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Friday, March 16, 2018

Modal Properties, Moral Status, and Identity

In his essay, “Modal Properties, Moral Status, and Identity,” David S. Oderberg answers the objections that have been raised against the Identity thesis, the claim that the zygote and the embryo are individual human beings. He concentrates on the cluster of objections that are based on certain biological phenomenal and appeal to the modal properties of the zygote and the embryo—to what could happen to the immature human being in certain circumstances.

Here’s Oderberg’s explanation of the embryological terms:
The term 'embryo' comes from the Greek for 'to grow,' and simply means 'growing human being'; and 'foetus' comes from the Latin for 'young offspring.' Hence either term could properly be used to denote the human being at any stage of development. 'Zygote,' 'morula,' and 'blastocyst,' on the other hand, denote specifically cellular aspects of the early human-the first coming from the Greek for 'yoke,' and signifying the coming together of the gametes, the second from the Latin for 'mulberry' and signifying the shape of the cellular matter, and the third from the Greek for 'sprout' and 'bladder,' signifying the hollowing out of the cellular matter constituting the human being at this early stage. 
According to Oderberg, the status of the zygote and the embryo can only be understood when there is a proper grasp of the metaphysics of human identity and there is a determination to keep morality at the top of the scientific agenda. He argues that life starts at the stage of conception itself. Here’s an excerpt:
Conception is that event, typically involving the union of sperm and egg, which consists in a change in the intrinsic nature of a cell or group of cells, where that change confers on the cell (or its descendants in the case of division) the intrinsic potential to develop, given the right extrinsic factors, into a mature human being. Note that the concept of intrinsic potential employed here is not the same as that rejected earlier when discussing whether the zygote is a potential human being. It was claimed that the zygote is an actual human being, but the definition of conception just given appeals to the idea that it is an actual human being with the potential to develop into a mature member of its kind, as long as circumstances permit it. The intrinsic potential mentioned in the definition is, therefore, a property of its actual humanity. We can see that this definition excludes the possibility that the egg is a human being, since its nature would have to change; without that change, it does not have the intrinsic potential to develop into a mature human being. The definition includes the union of sperm and egg, however, since there is an intrinsic change of nature. Whether this change is in the sperm or the egg is irrelevant for metaphysical purposes—it could be the egg which is changed by the sperm, or vice versa. As a matter of brute biological fact, however, the sperm-egg union is best conceived of as a change in the egg: the sperm enters it from outside, disintegrates, and the nucleus in its head merges with the nucleus of the egg. The definition also includes parthenogenetic cells and cloned cells, both of which have undergone an intrinsic change of nature from mere gametes, somatic cells or whatever, to cells with the intrinsic potential, given the right environment, to develop into mature human beings. If one of these cells only develops for, say a few days and the embryo then dies, this is not because the cell lacks the intrinsic potential to develop into a baby, child, or adult, but because certain extrinsic factors are not present, such as important nutrients; and this is indeed the currently proposed biological explanation of why full development fails in the case of cloned or parthenogenetically generated nonhuman animals.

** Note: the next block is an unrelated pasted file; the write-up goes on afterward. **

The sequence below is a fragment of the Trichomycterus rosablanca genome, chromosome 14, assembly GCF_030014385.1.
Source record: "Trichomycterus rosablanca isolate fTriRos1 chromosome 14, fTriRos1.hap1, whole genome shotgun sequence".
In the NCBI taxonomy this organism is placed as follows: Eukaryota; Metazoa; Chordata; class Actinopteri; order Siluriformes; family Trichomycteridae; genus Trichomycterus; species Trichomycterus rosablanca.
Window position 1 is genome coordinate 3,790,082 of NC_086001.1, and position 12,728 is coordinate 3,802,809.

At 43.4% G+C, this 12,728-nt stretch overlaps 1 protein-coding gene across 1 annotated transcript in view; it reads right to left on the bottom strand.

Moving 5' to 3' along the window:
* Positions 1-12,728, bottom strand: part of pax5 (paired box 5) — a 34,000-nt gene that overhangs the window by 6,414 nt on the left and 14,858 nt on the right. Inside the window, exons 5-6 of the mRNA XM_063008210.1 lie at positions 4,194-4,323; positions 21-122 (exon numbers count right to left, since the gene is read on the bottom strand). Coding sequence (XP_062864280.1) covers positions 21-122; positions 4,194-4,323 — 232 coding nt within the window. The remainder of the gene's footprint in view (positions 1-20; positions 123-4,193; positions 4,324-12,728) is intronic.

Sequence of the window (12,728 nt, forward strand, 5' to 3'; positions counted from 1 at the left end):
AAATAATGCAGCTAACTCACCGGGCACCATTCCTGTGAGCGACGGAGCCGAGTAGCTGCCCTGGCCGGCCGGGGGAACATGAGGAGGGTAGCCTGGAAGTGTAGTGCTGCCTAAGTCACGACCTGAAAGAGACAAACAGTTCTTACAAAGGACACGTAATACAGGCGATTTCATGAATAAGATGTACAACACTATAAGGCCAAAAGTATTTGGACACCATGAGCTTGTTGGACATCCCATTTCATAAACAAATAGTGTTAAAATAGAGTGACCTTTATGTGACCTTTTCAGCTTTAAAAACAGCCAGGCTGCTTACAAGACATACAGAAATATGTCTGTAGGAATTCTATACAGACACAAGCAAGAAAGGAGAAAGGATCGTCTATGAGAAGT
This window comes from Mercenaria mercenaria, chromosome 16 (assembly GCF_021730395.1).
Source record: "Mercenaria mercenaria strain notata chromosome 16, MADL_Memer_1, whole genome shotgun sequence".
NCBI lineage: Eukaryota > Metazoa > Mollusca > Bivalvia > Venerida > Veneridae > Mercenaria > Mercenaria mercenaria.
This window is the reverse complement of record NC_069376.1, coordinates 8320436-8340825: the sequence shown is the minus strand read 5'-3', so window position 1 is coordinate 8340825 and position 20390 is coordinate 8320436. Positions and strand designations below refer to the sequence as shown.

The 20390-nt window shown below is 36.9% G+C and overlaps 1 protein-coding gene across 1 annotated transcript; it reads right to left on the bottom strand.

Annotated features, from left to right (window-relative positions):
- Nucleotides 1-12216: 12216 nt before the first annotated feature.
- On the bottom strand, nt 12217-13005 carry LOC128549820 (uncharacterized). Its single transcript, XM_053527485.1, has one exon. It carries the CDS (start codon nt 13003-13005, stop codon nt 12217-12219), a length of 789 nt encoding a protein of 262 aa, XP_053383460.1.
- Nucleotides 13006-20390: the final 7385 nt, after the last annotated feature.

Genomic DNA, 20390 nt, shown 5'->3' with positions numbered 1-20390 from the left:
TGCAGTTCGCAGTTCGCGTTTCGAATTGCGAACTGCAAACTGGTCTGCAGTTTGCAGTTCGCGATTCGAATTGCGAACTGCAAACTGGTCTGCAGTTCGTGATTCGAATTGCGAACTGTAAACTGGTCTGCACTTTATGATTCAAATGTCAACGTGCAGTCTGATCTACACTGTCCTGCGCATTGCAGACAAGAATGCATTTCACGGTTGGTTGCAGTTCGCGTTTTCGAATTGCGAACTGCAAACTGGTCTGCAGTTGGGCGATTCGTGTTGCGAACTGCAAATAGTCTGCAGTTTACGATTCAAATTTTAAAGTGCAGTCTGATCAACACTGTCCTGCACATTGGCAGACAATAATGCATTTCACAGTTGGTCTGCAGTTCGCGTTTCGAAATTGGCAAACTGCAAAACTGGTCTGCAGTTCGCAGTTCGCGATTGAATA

Oderberg defines conception as the coming into existence of a human being and if that is the case then the zygote is a human being, the same human being as the adult into which it will develop. Therefore, according to Oderberg, a zygote has the moral status of a human being. 

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